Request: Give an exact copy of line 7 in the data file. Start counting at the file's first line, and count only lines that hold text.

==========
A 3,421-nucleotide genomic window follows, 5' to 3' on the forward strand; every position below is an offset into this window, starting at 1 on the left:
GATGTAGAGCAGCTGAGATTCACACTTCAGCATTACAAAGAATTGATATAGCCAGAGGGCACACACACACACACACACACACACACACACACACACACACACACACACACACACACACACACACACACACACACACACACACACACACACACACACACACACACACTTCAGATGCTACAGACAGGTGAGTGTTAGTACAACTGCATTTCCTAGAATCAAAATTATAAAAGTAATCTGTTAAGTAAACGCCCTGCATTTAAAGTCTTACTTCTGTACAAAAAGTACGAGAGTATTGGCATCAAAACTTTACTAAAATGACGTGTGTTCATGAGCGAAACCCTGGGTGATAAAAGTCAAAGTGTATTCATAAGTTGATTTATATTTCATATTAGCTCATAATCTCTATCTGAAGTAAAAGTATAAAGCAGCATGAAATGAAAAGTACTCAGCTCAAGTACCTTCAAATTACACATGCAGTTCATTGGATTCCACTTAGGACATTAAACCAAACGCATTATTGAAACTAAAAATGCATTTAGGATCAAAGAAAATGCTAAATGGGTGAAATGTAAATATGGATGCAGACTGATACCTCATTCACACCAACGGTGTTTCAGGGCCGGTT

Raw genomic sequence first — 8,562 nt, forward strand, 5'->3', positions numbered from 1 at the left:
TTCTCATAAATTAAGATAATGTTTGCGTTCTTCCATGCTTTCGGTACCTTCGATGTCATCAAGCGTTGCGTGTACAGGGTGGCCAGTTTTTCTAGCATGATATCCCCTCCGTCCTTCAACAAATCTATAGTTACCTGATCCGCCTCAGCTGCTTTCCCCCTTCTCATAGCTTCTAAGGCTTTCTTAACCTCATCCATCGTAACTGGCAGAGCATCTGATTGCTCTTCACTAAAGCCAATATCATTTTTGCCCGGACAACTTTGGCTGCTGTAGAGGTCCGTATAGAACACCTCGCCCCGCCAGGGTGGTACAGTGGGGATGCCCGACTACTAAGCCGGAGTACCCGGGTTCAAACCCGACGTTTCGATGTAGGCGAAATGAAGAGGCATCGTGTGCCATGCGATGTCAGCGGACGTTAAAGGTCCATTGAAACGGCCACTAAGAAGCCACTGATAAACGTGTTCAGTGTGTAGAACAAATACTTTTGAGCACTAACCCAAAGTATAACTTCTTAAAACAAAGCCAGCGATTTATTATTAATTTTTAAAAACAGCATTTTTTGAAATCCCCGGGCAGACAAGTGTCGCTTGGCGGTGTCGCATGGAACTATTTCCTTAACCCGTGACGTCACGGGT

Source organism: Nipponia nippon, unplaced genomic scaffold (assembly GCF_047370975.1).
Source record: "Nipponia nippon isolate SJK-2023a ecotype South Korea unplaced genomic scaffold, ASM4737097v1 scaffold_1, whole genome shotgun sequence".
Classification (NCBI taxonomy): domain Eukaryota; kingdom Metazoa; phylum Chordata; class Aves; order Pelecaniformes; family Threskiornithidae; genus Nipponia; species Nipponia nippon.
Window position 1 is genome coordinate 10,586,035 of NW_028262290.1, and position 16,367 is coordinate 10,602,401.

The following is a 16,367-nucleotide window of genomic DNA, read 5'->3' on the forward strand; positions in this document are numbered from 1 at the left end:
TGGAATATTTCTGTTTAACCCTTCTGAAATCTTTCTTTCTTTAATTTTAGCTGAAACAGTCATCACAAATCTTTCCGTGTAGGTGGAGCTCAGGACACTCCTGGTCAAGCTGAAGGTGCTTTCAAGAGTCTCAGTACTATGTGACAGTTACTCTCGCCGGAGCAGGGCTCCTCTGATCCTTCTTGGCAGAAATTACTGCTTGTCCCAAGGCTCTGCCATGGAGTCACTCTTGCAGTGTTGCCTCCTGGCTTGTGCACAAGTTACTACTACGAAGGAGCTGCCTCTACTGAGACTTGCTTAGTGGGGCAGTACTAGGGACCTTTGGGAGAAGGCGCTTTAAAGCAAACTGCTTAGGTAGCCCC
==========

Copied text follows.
Classification (NCBI taxonomy): domain Eukaryota; kingdom Metazoa; phylum Chordata; class Aves; order Pelecaniformes; family Threskiornithidae; genus Nipponia; species Nipponia nippon.